Italian Bonds Are Enjoying a New Start After 2018's Market Rout
(Bloomberg) -- Italian bonds are showing signs of leaving last year’s troubles behind them.
Yields on five-year bonds touched their lowest level in six months Thursday, as investors shrug off the risk of political turbulence and slowing regional growth to grab rates twice that of neighboring Spain. The securities have rallied as foreign buyers returned to snap up debt at the nation’s sale this week, which saw orders more than triple the amount offered.
The rally is a far cry from the panic selling seen in markets at times last year, when the country’s populist coalition government set out to increase its fiscal deficit, putting it in conflict with the European Union’s fiscal rules and leading to credit rating downgrades. The subsequent rapprochement with the EU on the budget helped turn around sentiment.
That Italy has already sold nearly 20 billion euros of bonds -- around 8 percent of its total funding needs for the year -- has also provided investors with some relief.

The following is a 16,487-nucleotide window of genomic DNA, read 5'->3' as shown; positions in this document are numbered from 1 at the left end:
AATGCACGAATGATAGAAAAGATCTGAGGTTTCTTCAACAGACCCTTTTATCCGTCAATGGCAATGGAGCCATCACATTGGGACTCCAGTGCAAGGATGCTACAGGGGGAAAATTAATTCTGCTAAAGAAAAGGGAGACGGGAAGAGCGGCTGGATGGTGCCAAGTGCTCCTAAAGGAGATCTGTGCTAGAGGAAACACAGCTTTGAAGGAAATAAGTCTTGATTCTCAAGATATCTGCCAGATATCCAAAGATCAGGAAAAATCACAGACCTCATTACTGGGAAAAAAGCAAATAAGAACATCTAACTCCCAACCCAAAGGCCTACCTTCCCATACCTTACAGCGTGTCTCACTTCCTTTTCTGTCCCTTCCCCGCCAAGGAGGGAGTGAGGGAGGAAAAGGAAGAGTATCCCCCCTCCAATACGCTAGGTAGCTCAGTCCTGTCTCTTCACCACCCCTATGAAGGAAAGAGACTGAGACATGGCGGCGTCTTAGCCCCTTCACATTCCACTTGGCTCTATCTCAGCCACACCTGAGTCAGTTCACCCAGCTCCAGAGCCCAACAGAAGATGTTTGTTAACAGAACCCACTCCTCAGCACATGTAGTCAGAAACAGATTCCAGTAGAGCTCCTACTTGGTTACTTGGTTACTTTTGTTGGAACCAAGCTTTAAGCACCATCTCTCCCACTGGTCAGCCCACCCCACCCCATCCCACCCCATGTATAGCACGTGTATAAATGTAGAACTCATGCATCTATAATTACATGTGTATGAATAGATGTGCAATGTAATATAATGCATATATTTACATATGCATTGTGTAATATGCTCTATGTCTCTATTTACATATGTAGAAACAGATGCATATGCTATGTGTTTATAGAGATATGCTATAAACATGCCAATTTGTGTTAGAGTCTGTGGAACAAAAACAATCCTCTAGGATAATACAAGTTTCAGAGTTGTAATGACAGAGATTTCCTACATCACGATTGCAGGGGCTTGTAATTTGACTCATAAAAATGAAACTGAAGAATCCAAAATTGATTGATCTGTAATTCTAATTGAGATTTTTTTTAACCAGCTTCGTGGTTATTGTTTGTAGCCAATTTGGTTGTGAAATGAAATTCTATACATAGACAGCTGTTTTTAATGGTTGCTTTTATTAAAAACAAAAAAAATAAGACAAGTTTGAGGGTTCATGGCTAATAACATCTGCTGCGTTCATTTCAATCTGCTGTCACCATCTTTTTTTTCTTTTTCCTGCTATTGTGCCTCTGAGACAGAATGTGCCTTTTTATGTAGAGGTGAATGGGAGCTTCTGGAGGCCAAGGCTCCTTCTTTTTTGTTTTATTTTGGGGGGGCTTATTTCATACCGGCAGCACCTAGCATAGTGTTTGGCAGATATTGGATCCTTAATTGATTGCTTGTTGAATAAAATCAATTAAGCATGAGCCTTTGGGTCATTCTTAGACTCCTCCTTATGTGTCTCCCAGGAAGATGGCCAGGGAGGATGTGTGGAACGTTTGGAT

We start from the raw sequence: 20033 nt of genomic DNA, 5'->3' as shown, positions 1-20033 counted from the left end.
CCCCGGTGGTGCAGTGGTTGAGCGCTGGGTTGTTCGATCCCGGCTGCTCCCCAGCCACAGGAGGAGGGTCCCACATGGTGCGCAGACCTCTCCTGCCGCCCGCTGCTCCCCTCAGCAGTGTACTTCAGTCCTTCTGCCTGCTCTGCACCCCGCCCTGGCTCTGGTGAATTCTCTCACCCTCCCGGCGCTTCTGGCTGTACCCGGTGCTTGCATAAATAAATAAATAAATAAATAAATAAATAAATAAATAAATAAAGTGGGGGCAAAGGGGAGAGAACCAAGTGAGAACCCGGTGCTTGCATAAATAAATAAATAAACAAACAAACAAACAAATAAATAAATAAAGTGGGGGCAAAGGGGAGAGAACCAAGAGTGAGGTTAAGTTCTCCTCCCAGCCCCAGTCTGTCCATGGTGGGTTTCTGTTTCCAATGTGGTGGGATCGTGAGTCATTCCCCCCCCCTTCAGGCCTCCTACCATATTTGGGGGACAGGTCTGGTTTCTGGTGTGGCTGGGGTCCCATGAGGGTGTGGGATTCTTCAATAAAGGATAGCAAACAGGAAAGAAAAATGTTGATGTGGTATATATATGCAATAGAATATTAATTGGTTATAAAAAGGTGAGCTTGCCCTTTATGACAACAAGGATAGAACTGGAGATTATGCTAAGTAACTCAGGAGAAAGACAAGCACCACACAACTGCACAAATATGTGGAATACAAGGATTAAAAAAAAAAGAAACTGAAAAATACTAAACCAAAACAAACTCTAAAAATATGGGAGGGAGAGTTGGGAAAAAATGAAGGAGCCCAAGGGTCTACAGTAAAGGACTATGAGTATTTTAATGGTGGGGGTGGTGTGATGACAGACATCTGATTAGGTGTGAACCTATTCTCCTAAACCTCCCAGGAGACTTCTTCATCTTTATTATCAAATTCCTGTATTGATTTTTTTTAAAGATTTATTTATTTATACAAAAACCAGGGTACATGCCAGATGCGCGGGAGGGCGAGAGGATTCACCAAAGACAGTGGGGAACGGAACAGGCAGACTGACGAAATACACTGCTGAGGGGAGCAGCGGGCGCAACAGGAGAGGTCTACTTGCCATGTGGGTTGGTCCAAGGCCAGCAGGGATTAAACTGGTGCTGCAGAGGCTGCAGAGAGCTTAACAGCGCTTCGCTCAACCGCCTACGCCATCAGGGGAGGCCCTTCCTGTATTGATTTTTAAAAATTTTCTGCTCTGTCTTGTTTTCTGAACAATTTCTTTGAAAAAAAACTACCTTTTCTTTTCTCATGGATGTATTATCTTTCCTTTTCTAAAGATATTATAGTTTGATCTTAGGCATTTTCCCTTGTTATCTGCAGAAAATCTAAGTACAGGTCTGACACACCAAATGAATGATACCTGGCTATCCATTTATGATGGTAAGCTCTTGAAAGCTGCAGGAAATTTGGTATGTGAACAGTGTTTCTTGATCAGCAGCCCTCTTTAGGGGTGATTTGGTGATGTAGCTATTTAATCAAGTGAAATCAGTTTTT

“Don’t miss the party,” said Danske Bank A/S strategist Arne Lohmann Rasmussen, adding that the nation’s successful debt sale combined with more positive global sentiment was a good “cocktail” for Italian debt.
Italian five-year bond yields fell as much as 3 basis points on Thursday to touch 1.61 percent, the lowest level since July. The 10-year yield spread over Germany, seen as a barometer of market risk, was at 251 basis points, approaching a three-month low.
“The post-supply BTP rally is an encouraging sign,” wrote Peter Chatwell and Antoine Bouvet, strategists at Mizuho International Plc, who recommend a curve steepening trade in the face of fading risks.
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